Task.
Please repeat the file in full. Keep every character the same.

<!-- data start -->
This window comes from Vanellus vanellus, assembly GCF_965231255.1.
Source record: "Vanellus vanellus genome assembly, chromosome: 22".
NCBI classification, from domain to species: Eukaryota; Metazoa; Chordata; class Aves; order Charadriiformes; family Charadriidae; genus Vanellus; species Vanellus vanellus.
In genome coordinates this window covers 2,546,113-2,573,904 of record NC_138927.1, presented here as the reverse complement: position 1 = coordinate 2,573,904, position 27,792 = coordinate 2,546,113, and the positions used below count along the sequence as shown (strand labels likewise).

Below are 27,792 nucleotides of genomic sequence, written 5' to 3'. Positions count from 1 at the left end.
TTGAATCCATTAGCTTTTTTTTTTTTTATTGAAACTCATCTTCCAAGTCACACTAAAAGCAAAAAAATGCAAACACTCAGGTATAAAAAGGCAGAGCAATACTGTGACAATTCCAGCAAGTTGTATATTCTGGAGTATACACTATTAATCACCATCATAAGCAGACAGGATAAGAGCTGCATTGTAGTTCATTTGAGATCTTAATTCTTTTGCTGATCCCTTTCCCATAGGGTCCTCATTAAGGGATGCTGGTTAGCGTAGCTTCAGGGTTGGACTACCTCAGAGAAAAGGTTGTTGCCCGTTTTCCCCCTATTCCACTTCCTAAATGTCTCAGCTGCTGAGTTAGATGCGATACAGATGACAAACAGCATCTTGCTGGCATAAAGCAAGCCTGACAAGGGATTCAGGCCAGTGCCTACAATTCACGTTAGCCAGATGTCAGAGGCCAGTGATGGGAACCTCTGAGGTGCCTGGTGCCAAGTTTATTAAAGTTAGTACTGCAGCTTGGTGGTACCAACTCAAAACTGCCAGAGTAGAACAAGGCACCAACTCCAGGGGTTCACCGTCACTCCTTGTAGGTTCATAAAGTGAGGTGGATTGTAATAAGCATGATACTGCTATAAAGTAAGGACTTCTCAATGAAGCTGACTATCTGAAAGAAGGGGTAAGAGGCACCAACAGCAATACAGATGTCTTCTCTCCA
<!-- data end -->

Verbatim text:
This window comes from Vanellus vanellus, assembly GCF_965231255.1.
Source record: "Vanellus vanellus genome assembly, chromosome: 22".
NCBI classification, from domain to species: Eukaryota; Metazoa; Chordata; class Aves; order Charadriiformes; family Charadriidae; genus Vanellus; species Vanellus vanellus.
In genome coordinates this window covers 2,546,113-2,573,904 of record NC_138927.1, presented here as the reverse complement: position 1 = coordinate 2,573,904, position 27,792 = coordinate 2,546,113, and the positions used below count along the sequence as shown (strand labels likewise).

Below are 27,792 nucleotides of genomic sequence, written 5' to 3'. Positions count from 1 at the left end.
TTGAATCCATTAGCTTTTTTTTTTTTTATTGAAACTCATCTTCCAAGTCACACTAAAAGCAAAAAAATGCAAACACTCAGGTATAAAAAGGCAGAGCAATACTGTGACAATTCCAGCAAGTTGTATATTCTGGAGTATACACTATTAATCACCATCATAAGCAGACAGGATAAGAGCTGCATTGTAGTTCATTTGAGATCTTAATTCTTTTGCTGATCCCTTTCCCATAGGGTCCTCATTAAGGGATGCTGGTTAGCGTAGCTTCAGGGTTGGACTACCTCAGAGAAAAGGTTGTTGCCCGTTTTCCCCCTATTCCACTTCCTAAATGTCTCAGCTGCTGAGTTAGATGCGATACAGATGACAAACAGCATCTTGCTGGCATAAAGCAAGCCTGACAAGGGATTCAGGCCAGTGCCTACAATTCACGTTAGCCAGATGTCAGAGGCCAGTGATGGGAACCTCTGAGGTGCCTGGTGCCAAGTTTATTAAAGTTAGTACTGCAGCTTGGTGGTACCAACTCAAAACTGCCAGAGTAGAACAAGGCACCAACTCCAGGGGTTCACCGTCACTCCTTGTAGGTTCATAAAGTGAGGTGGATTGTAATAAGCATGATACTGCTATAAAGTAAGGACTTCTCAATGAAGCTGACTATCTGAAAGAAGGGGTAAGAGGCACCAACAGCAATACAGATGTCTTCTCTCCA